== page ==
Hey everyone who had to read The Great Gatsby in high school, guess what: You get to experience it again! Per The Hollywood Reporter, that much-read, much-beloved, and much-adapted F. Scott Fitzgerald novel will be moving to television as a miniseries from Vikings creator Michael Hirst. And Hirst has some new plans for the old (sport) story.
Hirst, who will write the miniseries and serve as executive producer alongside Michael London (Milk), will set the series in the Black community of New York City in the 1920s, zeroing in on the music scene of that time. Hirst elaborated on his goal in this new setting for the story, up until now only seen with predominantly white casts in its five (!) screen adaptations:
“I seem to have lived with Gatsby most of my life, reading it first as a schoolboy, later teaching it at Oxford in the 1970s then re-reading it periodically ever since. As the critic Lionel Trilling once wrote: ‘The Great Gatsby is still as fresh as when it first appeared, it has even gained in weight and relevance.’ Today, as America seeks to reinvent itself once again, is the perfect moment to look with new eyes at this timeless story, to explore its famous and iconic characters through the modern lens of gender, race and sexual orientation. Fitzgerald’s profoundly romantic vision does not prevent him examining and exposing the darker underbelly of the American experience, which is why the story speaks to both tragedy and hope, and why it continues to resonate today.”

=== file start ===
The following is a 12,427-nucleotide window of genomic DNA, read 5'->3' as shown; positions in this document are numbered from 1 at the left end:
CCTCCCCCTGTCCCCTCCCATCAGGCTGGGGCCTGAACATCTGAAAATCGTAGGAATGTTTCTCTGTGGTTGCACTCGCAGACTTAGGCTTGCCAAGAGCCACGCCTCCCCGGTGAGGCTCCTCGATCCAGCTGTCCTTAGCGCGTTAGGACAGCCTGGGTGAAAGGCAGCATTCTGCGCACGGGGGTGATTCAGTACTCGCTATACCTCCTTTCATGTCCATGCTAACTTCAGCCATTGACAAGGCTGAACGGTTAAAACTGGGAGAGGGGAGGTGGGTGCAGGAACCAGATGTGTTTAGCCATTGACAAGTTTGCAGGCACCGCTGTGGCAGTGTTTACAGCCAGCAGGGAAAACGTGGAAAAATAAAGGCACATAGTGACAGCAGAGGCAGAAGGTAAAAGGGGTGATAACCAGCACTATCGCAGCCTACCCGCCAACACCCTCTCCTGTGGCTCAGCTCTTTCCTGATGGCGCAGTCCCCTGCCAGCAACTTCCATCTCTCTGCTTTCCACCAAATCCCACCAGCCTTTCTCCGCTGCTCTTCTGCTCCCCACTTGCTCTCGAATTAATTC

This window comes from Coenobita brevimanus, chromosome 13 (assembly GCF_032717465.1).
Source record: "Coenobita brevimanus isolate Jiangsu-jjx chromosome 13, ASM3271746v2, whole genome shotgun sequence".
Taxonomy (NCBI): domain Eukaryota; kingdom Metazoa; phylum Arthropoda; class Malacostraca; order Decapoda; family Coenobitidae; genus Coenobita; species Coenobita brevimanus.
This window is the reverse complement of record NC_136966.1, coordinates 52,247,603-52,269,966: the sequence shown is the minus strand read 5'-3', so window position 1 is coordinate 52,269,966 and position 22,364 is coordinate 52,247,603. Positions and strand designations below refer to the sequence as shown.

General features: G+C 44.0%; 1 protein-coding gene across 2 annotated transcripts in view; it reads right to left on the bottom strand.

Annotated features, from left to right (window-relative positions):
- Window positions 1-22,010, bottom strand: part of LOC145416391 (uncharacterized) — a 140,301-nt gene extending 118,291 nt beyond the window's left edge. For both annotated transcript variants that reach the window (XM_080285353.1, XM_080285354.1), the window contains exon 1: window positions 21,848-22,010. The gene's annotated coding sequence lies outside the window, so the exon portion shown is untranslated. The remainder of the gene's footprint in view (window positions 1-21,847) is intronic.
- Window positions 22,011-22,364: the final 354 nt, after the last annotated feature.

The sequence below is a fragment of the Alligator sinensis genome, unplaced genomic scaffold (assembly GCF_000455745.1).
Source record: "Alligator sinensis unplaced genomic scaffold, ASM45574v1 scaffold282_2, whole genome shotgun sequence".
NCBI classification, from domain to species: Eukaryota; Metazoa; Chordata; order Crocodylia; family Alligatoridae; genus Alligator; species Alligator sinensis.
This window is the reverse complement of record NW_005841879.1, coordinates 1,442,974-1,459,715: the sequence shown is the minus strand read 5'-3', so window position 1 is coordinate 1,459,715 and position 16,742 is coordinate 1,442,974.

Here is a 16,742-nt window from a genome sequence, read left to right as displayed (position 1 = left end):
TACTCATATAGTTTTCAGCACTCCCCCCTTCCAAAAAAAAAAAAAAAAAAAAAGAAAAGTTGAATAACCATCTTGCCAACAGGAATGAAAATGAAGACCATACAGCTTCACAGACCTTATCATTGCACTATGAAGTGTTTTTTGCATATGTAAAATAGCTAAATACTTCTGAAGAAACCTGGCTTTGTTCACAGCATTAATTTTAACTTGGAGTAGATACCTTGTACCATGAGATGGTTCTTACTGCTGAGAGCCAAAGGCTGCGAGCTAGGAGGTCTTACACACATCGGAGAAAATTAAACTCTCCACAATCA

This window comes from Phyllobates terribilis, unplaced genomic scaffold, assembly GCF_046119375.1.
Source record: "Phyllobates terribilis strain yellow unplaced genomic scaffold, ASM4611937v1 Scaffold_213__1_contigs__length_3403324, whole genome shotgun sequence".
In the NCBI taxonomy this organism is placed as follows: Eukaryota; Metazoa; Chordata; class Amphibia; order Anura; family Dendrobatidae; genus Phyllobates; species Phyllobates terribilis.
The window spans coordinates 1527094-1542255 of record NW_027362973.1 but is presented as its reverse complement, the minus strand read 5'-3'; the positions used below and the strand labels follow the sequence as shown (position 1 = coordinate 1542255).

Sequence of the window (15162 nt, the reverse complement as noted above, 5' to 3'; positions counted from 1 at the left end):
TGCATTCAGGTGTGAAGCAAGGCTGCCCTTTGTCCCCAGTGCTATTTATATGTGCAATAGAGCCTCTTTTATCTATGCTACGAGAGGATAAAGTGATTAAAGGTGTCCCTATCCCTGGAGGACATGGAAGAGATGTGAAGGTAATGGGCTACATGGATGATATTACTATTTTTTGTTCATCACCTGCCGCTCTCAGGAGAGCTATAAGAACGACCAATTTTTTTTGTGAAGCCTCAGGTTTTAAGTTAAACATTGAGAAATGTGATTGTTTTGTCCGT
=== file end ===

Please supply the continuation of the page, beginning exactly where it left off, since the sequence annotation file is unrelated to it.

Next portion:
Even though the rights to The Great Gatsby have recently entered the public domain, the estate of Fitzgerald is involved, with Blake Hazard, Fitzgerald‘s great-granddaughter, serving as a consulting producer on the miniseries. Hazard said of Hirst‘s intentions, “I have long dreamt of a more diverse, inclusive version of Gatsby that better reflects the America we live in, one that might allow us all to see ourselves in Scott‘s wildly romantic text. Michael brings a deep reverence for Scott‘s work to the project, but also a fearlessness about bringing such an iconic story to life in an accessible and fresh way. I’m delighted to be a part of the project.”
Hot Take: The Great Gatsby remains a masterpiece. It’s really friggin’ good, and I will pretty much always be happy to see its story play out, even if none of the previous screen adaptations have gotten what I love about the novel quite right. I’m also intrigued and hopeful about this new version’s new setting and focus on the Black experience. While Hirst is white, which gives me pause about his right to tell this story authentically, it’s hopeful to hear that folks like Columbia University’s William B. Ransford, professor of English, and Farah Jasmine Griffin, comparative literature and African-American studies, will work on the miniseries as cultural advisors. It’s also interesting to note this miniseries announcement in the wake of Watchmen, another miniseries based on an acclaimed author showrun by a white person used to interrogate ideas of Black and American identities. Here’s hoping Hirst takes the right lessons from that show, including an inclusive approach to hiring staff and talent.
Hirst‘s The Great Gatsby is being produced with A&E Studios and ITV Studios America. No network or casting decisions have been announced.